Temporary worker expenses such as travelling costs and accommodation can sometimes be forgotten about, even though it collectively amounts to a considerable cost. Determine what constitutes acceptable expenses for your organisation and apply it as a standard rate for every temporary worker.

There are many benefits to reap from the use of temporary workers, such as flexibility and the ability to cover permanent worker absences. But without maintaining the overall costs, you risk it being a drain of resources. By putting processes into place that determine acceptable pay rates and costs, you can ensure that you’re getting value for money when procuring temporary staff and that you’re carrying out the process cost-effectively.

Volkswagen Emissions Scandal: A Lesson In Awareness & Accountability

With Volkswagen caught cheating on emissions tests and its CEO quitting over the scandal, what can it teach us about awareness and accountability?

The past few days have seen the great and good of the automotive industry waxing lyrical in the broadsheets and providing their take on events.

As the Volkswagen board gathered to appoint Porsche’s Matthias Muller as its new chief executive, and amid alarmist claims that it’s a bigger threat to the economy than the Greek debt crisis, questions are mounting over how much ministers knew in advance.

In light of such damning revelations we can expect reverberations to be felt within supply chains for months (even years) to come.

At the time of writing, US authorities predict the scandal affects over 482,000 diesel passenger cars sold in the States between 2008 and 2015. Affected models include the VW Golf, Jetta, Beetle, and Passat as well as the Audi A3. Damningly each car that violates the US Clean Air Act faces a fine equivalent to £24,000 – which equates to a £12 billion bill in US fines alone.

‘An investor’s nightmare’

Both Deutsche Bank and JPMorgan have downgraded Volkswagen -with DB cutting VW from ‘hold’ to ‘buy’ and slashing the price target target to €130 from €260. While JP downgraded its stance on VW’s preference shares to ‘neutral’ from ‘overweight’, cutting the price target to €179 from €253, saying it cannot rule out additional engine investigations and does not have visibility over the total liability for VW.

Citi said: “The regulators (not only the US ones) hold the key to answer the question of potential impact (not only on VW, but also on the global auto industry). We think regulators may not overlook the matter, given their stress on the compliance with environmental regulations.

“At this juncture, lots of uncertainties remain, but we cautiously view that some ‘spill-over’ to other regions/ auto industry is inevitable. Germany and Korea have already begun a probe into the matter for more scrutiny. Depending on the outcome, it could lead to some cost pressure and tighter regulations.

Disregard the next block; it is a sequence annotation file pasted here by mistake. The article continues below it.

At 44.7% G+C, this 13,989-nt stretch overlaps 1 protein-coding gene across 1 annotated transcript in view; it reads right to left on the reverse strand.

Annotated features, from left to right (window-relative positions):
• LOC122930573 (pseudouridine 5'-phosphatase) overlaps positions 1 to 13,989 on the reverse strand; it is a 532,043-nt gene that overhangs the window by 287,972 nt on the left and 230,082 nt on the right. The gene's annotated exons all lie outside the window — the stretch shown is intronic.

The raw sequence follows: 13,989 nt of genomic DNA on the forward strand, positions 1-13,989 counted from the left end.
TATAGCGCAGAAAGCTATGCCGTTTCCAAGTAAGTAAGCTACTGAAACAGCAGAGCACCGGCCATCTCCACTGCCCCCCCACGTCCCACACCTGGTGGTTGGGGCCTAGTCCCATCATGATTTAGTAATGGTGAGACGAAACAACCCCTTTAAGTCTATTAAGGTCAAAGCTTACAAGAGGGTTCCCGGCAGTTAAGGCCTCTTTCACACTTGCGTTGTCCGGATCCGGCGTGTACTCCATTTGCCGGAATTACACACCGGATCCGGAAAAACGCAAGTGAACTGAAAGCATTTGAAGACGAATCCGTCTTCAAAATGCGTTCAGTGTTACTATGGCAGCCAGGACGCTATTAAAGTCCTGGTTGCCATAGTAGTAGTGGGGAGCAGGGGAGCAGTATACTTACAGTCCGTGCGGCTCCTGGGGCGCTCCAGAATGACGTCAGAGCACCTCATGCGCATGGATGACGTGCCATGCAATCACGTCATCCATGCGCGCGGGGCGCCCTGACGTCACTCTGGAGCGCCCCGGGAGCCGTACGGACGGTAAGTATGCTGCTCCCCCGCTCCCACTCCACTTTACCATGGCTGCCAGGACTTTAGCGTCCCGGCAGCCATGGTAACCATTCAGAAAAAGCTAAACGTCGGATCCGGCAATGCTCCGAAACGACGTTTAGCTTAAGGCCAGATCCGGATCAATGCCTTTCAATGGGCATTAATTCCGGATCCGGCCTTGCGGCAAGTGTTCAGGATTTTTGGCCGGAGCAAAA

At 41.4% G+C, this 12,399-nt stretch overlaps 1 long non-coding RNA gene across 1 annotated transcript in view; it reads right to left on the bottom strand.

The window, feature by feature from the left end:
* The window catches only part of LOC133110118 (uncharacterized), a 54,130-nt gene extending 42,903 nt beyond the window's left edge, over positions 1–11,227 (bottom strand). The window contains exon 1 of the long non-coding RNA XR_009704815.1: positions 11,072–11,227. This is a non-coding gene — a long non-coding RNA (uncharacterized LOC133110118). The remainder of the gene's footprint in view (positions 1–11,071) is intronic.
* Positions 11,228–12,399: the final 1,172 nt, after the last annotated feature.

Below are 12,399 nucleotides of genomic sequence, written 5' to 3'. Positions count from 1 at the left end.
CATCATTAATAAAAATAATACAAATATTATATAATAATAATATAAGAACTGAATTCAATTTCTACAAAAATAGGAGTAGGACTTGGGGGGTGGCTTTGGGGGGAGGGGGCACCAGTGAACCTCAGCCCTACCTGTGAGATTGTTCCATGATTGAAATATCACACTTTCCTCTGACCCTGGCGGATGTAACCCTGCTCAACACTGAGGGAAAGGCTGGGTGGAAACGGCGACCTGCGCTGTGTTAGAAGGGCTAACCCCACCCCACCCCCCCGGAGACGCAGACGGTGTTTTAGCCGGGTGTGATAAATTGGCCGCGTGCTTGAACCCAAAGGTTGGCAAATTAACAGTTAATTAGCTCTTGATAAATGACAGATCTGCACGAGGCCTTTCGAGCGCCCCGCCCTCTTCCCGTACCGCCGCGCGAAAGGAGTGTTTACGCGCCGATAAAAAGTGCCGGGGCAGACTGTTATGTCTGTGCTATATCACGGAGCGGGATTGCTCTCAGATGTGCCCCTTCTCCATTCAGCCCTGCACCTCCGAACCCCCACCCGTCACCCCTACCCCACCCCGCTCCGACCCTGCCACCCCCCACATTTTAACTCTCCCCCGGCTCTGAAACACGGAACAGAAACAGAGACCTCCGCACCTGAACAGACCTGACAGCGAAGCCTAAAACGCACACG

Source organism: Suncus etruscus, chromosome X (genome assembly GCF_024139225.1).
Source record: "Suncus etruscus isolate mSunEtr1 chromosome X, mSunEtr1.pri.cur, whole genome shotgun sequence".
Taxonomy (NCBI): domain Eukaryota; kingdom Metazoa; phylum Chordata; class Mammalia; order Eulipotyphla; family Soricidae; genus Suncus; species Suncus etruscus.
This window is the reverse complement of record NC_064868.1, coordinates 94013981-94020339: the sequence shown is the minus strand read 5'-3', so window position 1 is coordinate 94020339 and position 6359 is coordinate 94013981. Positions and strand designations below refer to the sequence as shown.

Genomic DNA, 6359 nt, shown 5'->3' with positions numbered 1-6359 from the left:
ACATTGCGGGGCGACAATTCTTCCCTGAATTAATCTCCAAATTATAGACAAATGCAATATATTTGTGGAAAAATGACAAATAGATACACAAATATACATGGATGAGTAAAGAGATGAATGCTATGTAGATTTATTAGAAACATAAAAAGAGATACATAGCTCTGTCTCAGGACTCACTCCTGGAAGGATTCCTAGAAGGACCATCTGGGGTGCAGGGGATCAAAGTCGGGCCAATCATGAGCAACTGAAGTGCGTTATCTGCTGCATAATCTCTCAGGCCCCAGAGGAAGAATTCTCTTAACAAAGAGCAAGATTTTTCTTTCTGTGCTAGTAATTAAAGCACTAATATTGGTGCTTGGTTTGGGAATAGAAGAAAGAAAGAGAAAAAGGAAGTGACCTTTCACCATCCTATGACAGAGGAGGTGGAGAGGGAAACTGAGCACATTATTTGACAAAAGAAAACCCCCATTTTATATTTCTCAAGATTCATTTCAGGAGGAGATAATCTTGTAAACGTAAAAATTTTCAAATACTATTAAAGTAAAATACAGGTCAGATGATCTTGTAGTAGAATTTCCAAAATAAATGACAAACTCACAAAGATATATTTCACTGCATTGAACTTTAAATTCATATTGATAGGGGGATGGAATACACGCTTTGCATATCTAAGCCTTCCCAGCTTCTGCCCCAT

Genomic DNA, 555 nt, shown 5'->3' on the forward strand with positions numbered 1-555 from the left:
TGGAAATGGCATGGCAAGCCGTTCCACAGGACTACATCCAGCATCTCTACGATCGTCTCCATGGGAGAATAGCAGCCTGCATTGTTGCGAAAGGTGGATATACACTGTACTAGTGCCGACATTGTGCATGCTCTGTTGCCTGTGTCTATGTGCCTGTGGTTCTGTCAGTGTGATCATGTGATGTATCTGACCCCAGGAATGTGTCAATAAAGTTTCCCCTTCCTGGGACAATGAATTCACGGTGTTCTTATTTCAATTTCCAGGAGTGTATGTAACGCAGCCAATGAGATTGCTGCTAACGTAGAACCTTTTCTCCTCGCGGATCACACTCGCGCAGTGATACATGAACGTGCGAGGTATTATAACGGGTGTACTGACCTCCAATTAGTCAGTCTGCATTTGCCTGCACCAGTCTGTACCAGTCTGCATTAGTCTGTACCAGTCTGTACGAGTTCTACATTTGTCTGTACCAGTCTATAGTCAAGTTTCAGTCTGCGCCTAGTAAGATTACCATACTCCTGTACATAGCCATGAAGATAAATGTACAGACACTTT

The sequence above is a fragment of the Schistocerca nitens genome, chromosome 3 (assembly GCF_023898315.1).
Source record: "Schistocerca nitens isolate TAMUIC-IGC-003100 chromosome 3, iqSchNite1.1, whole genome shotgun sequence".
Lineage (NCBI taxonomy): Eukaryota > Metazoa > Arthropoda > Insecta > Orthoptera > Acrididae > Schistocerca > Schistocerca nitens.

“VW commands ~25% share in the EU market, so it faces a potentially higher negative impact on sales in EU, if similar manipulations were to be found in the region.”

Kevin O’ Marah – commenting on the scandal for Forbes made the following astute observation:

For supply chain professionals however the VW scandal illuminates two important things:

  • Awareness of global operations is spiralling upward fed by digital technologies and ubiquitous information visibility.
  • Accountability for what business does, especially in terms of impacts on health, safety and the environment, is something we need to own.

But who really is accountable?

We doubt that talk of the device was included in VW’s procurement plan… Which raises even more questions – namely: who ultimately came up with the idea, and where did it come from? There has to be a paper trail back to the perpetrator, but again, was the true purpose of the device fudged? As we went to press, news sources are even reporting that a Volkswagen engineer warned the company about emissions rigging as far back as 8 years ago…

We’ve covered ethical arguments previously on Procurious – Transforming a bribery-entrenched culture, Rolls Royce accused of ‘buying the business’, Intrigue, money laundering and arrests at the Alhambra and you’ve weighed in heavily using the Discussion forums. Back to that Forbes analysis, which suggests that those involved turned a blind eye..  “Everything from child labour to adulterated foods and conflict minerals come from the same dirty bucket of extended supply chains that make it easy to ignore or even hide bad behaviour.  Accountability depends on visibility, which is expanding by leaps and bounds.”